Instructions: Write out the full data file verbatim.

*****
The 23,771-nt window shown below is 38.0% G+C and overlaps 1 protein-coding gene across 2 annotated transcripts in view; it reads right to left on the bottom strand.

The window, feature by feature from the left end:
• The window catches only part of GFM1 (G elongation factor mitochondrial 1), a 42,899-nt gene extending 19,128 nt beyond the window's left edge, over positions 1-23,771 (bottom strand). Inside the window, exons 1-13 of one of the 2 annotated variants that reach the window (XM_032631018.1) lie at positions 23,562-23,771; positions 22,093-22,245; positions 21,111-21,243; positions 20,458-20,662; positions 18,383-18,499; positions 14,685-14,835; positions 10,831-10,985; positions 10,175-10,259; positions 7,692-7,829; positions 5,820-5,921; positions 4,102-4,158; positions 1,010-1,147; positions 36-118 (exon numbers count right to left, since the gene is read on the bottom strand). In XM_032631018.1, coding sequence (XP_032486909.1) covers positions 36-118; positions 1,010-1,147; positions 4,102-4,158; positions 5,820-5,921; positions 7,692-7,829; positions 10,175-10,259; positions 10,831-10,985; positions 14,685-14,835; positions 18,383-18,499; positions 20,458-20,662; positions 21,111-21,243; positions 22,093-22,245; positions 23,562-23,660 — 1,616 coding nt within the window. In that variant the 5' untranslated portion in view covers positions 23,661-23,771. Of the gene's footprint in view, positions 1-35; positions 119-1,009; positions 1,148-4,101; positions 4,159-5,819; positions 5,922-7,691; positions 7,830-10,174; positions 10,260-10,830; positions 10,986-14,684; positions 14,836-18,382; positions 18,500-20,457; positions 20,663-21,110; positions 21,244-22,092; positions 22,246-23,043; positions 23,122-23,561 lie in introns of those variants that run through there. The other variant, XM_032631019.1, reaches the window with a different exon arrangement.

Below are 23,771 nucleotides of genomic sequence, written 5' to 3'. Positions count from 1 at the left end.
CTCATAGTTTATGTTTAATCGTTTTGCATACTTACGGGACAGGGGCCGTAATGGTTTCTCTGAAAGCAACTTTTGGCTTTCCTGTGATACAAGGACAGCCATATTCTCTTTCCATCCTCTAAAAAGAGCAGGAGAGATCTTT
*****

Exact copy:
The 23,771-nt window shown below is 38.0% G+C and overlaps 1 protein-coding gene across 2 annotated transcripts in view; it reads right to left on the bottom strand.

The window, feature by feature from the left end:
• The window catches only part of GFM1 (G elongation factor mitochondrial 1), a 42,899-nt gene extending 19,128 nt beyond the window's left edge, over positions 1-23,771 (bottom strand). Inside the window, exons 1-13 of one of the 2 annotated variants that reach the window (XM_032631018.1) lie at positions 23,562-23,771; positions 22,093-22,245; positions 21,111-21,243; positions 20,458-20,662; positions 18,383-18,499; positions 14,685-14,835; positions 10,831-10,985; positions 10,175-10,259; positions 7,692-7,829; positions 5,820-5,921; positions 4,102-4,158; positions 1,010-1,147; positions 36-118 (exon numbers count right to left, since the gene is read on the bottom strand). In XM_032631018.1, coding sequence (XP_032486909.1) covers positions 36-118; positions 1,010-1,147; positions 4,102-4,158; positions 5,820-5,921; positions 7,692-7,829; positions 10,175-10,259; positions 10,831-10,985; positions 14,685-14,835; positions 18,383-18,499; positions 20,458-20,662; positions 21,111-21,243; positions 22,093-22,245; positions 23,562-23,660 — 1,616 coding nt within the window. In that variant the 5' untranslated portion in view covers positions 23,661-23,771. Of the gene's footprint in view, positions 1-35; positions 119-1,009; positions 1,148-4,101; positions 4,159-5,819; positions 5,922-7,691; positions 7,830-10,174; positions 10,260-10,830; positions 10,986-14,684; positions 14,836-18,382; positions 18,500-20,457; positions 20,663-21,110; positions 21,244-22,092; positions 22,246-23,043; positions 23,122-23,561 lie in introns of those variants that run through there. The other variant, XM_032631019.1, reaches the window with a different exon arrangement.

Below are 23,771 nucleotides of genomic sequence, written 5' to 3'. Positions count from 1 at the left end.
CTCATAGTTTATGTTTAATCGTTTTGCATACTTACGGGACAGGGGCCGTAATGGTTTCTCTGAAAGCAACTTTTGGCTTTCCTGTGATACAAGGACAGCCATATTCTCTTTCCATCCTCTAAAAAGAGCAGGAGAGATCTTT